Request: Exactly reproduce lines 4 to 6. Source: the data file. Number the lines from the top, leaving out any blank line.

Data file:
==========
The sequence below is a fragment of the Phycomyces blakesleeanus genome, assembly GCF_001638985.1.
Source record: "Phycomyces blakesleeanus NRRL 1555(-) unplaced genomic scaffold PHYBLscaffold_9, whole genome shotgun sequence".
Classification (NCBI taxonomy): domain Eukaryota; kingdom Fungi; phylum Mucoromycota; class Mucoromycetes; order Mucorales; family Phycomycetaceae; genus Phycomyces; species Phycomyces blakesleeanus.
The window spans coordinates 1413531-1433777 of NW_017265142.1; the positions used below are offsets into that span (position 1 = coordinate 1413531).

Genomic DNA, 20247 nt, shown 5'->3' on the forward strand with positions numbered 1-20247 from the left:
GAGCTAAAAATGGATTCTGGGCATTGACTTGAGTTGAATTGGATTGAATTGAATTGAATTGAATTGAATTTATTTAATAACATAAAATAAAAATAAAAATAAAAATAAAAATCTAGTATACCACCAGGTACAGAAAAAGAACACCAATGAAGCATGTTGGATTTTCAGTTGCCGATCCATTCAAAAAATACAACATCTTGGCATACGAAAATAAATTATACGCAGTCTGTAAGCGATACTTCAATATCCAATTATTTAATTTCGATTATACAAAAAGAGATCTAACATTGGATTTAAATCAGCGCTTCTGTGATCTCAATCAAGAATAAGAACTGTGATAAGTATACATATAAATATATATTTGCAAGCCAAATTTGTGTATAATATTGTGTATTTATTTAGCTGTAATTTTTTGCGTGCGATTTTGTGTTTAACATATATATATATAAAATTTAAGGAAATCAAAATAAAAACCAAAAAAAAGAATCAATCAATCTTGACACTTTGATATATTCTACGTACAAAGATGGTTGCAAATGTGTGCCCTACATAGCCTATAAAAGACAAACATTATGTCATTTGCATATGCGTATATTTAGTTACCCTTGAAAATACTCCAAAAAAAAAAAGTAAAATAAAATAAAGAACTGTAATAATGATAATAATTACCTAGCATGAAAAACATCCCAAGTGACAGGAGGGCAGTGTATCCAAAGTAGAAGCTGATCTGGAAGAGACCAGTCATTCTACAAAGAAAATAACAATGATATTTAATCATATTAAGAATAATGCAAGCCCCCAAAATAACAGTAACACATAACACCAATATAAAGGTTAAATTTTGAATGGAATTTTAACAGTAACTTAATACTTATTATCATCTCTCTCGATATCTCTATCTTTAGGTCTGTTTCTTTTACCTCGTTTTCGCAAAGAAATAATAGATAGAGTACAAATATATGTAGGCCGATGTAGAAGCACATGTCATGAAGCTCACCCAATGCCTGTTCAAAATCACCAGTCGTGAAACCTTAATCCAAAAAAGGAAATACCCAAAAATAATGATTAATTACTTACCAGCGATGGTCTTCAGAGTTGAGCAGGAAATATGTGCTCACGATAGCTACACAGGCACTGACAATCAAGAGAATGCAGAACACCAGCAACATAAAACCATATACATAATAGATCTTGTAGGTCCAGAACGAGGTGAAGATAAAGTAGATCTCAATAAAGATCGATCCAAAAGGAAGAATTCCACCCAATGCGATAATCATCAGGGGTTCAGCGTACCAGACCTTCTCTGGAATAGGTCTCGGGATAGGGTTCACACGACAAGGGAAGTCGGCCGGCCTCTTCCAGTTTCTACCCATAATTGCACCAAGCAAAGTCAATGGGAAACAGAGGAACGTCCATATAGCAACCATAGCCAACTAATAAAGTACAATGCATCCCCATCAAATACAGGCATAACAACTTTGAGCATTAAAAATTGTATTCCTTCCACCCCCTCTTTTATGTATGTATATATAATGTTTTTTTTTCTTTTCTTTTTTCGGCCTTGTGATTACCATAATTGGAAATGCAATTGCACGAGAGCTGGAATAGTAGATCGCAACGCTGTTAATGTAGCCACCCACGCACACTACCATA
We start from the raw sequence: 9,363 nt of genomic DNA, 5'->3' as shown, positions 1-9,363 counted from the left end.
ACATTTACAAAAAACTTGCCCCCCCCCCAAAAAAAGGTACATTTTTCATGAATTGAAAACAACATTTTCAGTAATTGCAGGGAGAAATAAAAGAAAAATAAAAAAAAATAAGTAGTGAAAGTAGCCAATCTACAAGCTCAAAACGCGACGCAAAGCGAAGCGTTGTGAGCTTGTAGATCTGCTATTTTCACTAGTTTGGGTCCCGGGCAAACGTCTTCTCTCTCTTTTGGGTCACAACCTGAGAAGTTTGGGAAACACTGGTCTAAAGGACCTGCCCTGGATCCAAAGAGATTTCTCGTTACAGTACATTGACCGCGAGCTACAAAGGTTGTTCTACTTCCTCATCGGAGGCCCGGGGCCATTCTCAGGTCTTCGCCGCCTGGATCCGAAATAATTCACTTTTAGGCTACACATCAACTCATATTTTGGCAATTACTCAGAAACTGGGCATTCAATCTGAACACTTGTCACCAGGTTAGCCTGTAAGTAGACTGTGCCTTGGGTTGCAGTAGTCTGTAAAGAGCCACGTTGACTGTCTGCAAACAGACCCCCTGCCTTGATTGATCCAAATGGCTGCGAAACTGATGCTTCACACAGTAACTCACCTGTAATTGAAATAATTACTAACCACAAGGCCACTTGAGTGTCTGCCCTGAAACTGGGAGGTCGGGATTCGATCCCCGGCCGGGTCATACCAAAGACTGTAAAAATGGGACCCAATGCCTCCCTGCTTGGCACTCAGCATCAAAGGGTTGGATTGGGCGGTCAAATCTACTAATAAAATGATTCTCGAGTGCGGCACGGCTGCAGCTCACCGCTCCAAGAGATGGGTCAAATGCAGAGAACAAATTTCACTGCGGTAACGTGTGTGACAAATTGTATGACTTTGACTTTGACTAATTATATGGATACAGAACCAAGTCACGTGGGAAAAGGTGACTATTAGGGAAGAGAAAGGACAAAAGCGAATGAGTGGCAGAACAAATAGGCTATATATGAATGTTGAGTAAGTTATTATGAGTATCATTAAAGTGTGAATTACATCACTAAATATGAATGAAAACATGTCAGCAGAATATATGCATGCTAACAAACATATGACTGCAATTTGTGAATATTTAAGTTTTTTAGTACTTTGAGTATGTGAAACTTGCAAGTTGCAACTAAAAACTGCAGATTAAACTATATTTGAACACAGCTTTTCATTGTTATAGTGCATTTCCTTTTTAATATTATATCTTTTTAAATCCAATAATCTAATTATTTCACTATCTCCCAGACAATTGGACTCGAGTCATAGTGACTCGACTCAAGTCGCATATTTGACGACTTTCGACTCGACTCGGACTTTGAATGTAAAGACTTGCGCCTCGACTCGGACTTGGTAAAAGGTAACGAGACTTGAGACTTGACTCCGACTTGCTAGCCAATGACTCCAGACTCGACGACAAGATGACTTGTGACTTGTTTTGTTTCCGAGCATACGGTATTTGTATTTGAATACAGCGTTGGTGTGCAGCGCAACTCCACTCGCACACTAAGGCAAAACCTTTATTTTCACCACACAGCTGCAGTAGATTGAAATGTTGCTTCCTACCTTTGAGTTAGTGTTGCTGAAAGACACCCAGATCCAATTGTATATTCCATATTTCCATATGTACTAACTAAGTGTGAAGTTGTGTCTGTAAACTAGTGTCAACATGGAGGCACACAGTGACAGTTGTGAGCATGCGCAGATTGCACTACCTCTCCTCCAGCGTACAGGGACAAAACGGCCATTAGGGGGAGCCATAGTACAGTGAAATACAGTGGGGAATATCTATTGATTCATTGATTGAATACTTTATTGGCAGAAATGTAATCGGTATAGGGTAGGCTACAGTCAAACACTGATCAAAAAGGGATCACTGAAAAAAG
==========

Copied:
The window spans coordinates 1413531-1433777 of NW_017265142.1; the positions used below are offsets into that span (position 1 = coordinate 1413531).

Genomic DNA, 20247 nt, shown 5'->3' on the forward strand with positions numbered 1-20247 from the left:
GAGCTAAAAATGGATTCTGGGCATTGACTTGAGTTGAATTGGATTGAATTGAATTGAATTGAATTGAATTTATTTAATAACATAAAATAAAAATAAAAATAAAAATAAAAATCTAGTATACCACCAGGTACAGAAAAAGAACACCAATGAAGCATGTTGGATTTTCAGTTGCCGATCCATTCAAAAAATACAACATCTTGGCATACGAAAATAAATTATACGCAGTCTGTAAGCGATACTTCAATATCCAATTATTTAATTTCGATTATACAAAAAGAGATCTAACATTGGATTTAAATCAGCGCTTCTGTGATCTCAATCAAGAATAAGAACTGTGATAAGTATACATATAAATATATATTTGCAAGCCAAATTTGTGTATAATATTGTGTATTTATTTAGCTGTAATTTTTTGCGTGCGATTTTGTGTTTAACATATATATATATAAAATTTAAGGAAATCAAAATAAAAACCAAAAAAAAGAATCAATCAATCTTGACACTTTGATATATTCTACGTACAAAGATGGTTGCAAATGTGTGCCCTACATAGCCTATAAAAGACAAACATTATGTCATTTGCATATGCGTATATTTAGTTACCCTTGAAAATACTCCAAAAAAAAAAAGTAAAATAAAATAAAGAACTGTAATAATGATAATAATTACCTAGCATGAAAAACATCCCAAGTGACAGGAGGGCAGTGTATCCAAAGTAGAAGCTGATCTGGAAGAGACCAGTCATTCTACAAAGAAAATAACAATGATATTTAATCATATTAAGAATAATGCAAGCCCCCAAAATAACAGTAACACATAACACCAATATAAAGGTTAAATTTTGAATGGAATTTTAACAGTAACTTAATACTTATTATCATCTCTCTCGATATCTCTATCTTTAGGTCTGTTTCTTTTACCTCGTTTTCGCAAAGAAATAATAGATAGAGTACAAATATATGTAGGCCGATGTAGAAGCACATGTCATGAAGCTCACCCAATGCCTGTTCAAAATCACCAGTCGTGAAACCTTAATCCAAAAAAGGAAATACCCAAAAATAATGATTAATTACTTACCAGCGATGGTCTTCAGAGTTGAGCAGGAAATATGTGCTCACGATAGCTACACAGGCACTGACAATCAAGAGAATGCAGAACACCAGCAACATAAAACCATATACATAATAGATCTTGTAGGTCCAGAACGAGGTGAAGATAAAGTAGATCTCAATAAAGATCGATCCAAAAGGAAGAATTCCACCCAATGCGATAATCATCAGGGGTTCAGCGTACCAGACCTTCTCTGGAATAGGTCTCGGGATAGGGTTCACACGACAAGGGAAGTCGGCCGGCCTCTTCCAGTTTCTACCCATAATTGCACCAAGCAAAGTCAATGGGAAACAGAGGAACGTCCATATAGCAACCATAGCCAACTAATAAAGTACAATGCATCCCCATCAAATACAGGCATAACAACTTTGAGCATTAAAAATTGTATTCCTTCCACCCCCTCTTTTATGTATGTATATATAATGTTTTTTTTTCTTTTCTTTTTTCGGCCTTGTGATTACCATAATTGGAAATGCAATTGCACGAGAGCTGGAATAGTAGATCGCAACGCTGTTAATGTAGCCACCCACGCACACTACCATA